I’ve become interested in the so-called Hot Hand Theory recently, partly for its sports betting applications. The Theory says, basically, that someone who made his last few shots is more likely to make the next shot. Many people will probably be surprised to learn this is regarded as a “theory,” as most athletes, coaches, and fans take it as a given. In fact, the Wikipedia page on the effect is labeled “The Hot Hand Fallacy.” Much of the research on the effect has shifted from whether it is real, to why people would be so dumb as to believe in such a thing.
When common sense and academics disagree, I think we should be at least as suspicious of the academics as of common sense. Not to say that they’re never right — overturning common sense is one of the best functions of academic research — just that in this case I find it a bit fishy. Anyone who has ever played sports on any level will find it hard to believe that ideas like being “hot,” “in form,” or “in the zone” have no basis in performance.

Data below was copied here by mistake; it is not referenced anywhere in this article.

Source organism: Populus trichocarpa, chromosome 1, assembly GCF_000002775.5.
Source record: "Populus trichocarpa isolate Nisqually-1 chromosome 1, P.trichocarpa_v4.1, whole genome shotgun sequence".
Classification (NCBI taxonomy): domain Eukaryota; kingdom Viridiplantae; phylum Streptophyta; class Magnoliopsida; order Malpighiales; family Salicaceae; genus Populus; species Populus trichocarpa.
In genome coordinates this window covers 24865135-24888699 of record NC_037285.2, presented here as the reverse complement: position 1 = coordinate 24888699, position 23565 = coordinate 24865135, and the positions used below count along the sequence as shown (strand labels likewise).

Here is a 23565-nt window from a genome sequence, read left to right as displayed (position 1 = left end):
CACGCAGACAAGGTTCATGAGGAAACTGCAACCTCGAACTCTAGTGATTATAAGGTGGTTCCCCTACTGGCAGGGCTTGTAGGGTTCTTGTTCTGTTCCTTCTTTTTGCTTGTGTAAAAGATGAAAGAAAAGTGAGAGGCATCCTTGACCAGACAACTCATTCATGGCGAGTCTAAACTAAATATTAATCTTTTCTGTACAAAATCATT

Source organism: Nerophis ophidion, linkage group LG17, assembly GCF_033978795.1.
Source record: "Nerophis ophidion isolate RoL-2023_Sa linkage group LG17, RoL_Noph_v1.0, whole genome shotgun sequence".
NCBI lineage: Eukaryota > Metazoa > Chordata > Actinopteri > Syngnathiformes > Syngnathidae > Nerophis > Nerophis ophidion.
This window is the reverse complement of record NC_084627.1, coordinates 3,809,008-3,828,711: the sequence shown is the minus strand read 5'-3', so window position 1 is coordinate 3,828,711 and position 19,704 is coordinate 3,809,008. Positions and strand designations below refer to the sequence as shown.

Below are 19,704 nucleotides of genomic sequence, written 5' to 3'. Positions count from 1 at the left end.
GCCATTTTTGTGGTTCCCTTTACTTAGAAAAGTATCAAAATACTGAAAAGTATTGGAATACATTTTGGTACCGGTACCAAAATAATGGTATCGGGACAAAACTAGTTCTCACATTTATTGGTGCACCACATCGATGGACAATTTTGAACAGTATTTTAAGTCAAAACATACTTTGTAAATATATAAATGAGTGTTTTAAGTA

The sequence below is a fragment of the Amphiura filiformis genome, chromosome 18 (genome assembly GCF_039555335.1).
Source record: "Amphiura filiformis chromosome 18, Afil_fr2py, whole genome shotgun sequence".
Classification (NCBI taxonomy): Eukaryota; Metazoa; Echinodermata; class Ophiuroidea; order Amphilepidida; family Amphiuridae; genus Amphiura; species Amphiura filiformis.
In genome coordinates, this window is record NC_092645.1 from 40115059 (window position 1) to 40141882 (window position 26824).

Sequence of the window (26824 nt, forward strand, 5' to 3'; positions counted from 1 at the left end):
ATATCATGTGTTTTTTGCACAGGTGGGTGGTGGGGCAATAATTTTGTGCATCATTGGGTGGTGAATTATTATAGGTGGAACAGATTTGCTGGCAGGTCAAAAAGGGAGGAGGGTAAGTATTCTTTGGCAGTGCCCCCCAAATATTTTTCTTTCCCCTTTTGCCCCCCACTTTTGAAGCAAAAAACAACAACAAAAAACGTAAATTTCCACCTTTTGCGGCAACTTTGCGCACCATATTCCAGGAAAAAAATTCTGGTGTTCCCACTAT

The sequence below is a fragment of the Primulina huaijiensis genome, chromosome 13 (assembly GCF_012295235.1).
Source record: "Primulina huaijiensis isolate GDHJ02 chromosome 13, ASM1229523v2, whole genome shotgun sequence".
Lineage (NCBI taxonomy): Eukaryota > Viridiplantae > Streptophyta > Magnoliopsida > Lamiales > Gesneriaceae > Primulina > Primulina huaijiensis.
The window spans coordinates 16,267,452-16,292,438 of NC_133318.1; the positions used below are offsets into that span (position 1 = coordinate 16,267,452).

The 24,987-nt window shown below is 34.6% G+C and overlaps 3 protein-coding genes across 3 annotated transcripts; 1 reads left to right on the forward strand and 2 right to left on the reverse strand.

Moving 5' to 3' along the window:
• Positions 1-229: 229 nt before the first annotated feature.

Given a large enough sample size, it seems inevitable that some patterns would appear in the data. For example, home field advantage is known to be a real and substantial effect. If we looked at basketball players’ shooting over a full season, we ought to find more clusters of made shots during home games, and more clusters of missed shots during away games. Now, this isn’t really what’s meant by the hot hand, but it would contribute to streakiness in the data. So if they aren’t finding any patterns at all, it’s not because they aren’t there, and it makes me suspicious of the methodology.
One idea that I find persuasive: maybe the hot hand is real, but offset by compensatory effects. I find it hard to believe there’s no such thing as the hot hand, but easy to believe that it might be overrated, and that players and coaches might over-compensate for it. Thus a player who believes himself to be hot takes more difficult shots, and the opposing team devotes more resources to defending him. Even if he really is hot, he may not be hot enough to overcome the challenge of taking much more difficult shots.